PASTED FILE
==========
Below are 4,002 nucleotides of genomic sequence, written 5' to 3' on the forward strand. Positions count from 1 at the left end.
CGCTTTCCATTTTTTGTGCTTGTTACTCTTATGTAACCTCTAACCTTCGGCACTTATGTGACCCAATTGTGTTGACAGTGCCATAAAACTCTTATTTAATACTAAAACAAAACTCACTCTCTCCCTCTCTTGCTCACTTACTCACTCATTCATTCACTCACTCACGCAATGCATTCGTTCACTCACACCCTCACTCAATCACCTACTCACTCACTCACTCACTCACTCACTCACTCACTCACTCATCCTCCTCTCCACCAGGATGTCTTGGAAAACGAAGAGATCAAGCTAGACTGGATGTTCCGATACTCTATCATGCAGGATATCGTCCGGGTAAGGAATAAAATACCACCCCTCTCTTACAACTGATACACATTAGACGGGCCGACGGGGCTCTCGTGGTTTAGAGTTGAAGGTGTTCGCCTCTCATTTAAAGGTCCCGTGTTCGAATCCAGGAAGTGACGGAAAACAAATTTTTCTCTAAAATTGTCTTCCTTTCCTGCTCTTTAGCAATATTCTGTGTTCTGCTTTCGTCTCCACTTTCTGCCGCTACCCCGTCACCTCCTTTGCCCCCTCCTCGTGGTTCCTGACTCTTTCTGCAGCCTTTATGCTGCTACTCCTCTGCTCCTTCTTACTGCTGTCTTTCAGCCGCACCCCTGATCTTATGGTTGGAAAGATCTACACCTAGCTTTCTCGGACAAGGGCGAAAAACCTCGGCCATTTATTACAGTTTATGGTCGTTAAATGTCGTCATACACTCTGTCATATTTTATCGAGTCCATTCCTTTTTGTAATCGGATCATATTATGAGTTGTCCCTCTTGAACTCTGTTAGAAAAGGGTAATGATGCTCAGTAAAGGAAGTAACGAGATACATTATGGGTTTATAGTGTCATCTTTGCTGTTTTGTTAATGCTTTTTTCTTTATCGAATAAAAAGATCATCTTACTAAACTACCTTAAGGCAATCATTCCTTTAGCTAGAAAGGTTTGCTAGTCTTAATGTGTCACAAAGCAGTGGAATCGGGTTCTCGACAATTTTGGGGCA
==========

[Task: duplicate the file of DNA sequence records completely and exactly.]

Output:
Below are 4,002 nucleotides of genomic sequence, written 5' to 3' on the forward strand. Positions count from 1 at the left end.
CGCTTTCCATTTTTTGTGCTTGTTACTCTTATGTAACCTCTAACCTTCGGCACTTATGTGACCCAATTGTGTTGACAGTGCCATAAAACTCTTATTTAATACTAAAACAAAACTCACTCTCTCCCTCTCTTGCTCACTTACTCACTCATTCATTCACTCACTCACGCAATGCATTCGTTCACTCACACCCTCACTCAATCACCTACTCACTCACTCACTCACTCACTCACTCACTCACTCACTCATCCTCCTCTCCACCAGGATGTCTTGGAAAACGAAGAGATCAAGCTAGACTGGATGTTCCGATACTCTATCATGCAGGATATCGTCCGGGTAAGGAATAAAATACCACCCCTCTCTTACAACTGATACACATTAGACGGGCCGACGGGGCTCTCGTGGTTTAGAGTTGAAGGTGTTCGCCTCTCATTTAAAGGTCCCGTGTTCGAATCCAGGAAGTGACGGAAAACAAATTTTTCTCTAAAATTGTCTTCCTTTCCTGCTCTTTAGCAATATTCTGTGTTCTGCTTTCGTCTCCACTTTCTGCCGCTACCCCGTCACCTCCTTTGCCCCCTCCTCGTGGTTCCTGACTCTTTCTGCAGCCTTTATGCTGCTACTCCTCTGCTCCTTCTTACTGCTGTCTTTCAGCCGCACCCCTGATCTTATGGTTGGAAAGATCTACACCTAGCTTTCTCGGACAAGGGCGAAAAACCTCGGCCATTTATTACAGTTTATGGTCGTTAAATGTCGTCATACACTCTGTCATATTTTATCGAGTCCATTCCTTTTTGTAATCGGATCATATTATGAGTTGTCCCTCTTGAACTCTGTTAGAAAAGGGTAATGATGCTCAGTAAAGGAAGTAACGAGATACATTATGGGTTTATAGTGTCATCTTTGCTGTTTTGTTAATGCTTTTTTCTTTATCGAATAAAAAGATCATCTTACTAAACTACCTTAAGGCAATCATTCCTTTAGCTAGAAAGGTTTGCTAGTCTTAATGTGTCACAAAGCAGTGGAATCGGGTTCTCGACAATTTTGGGGCA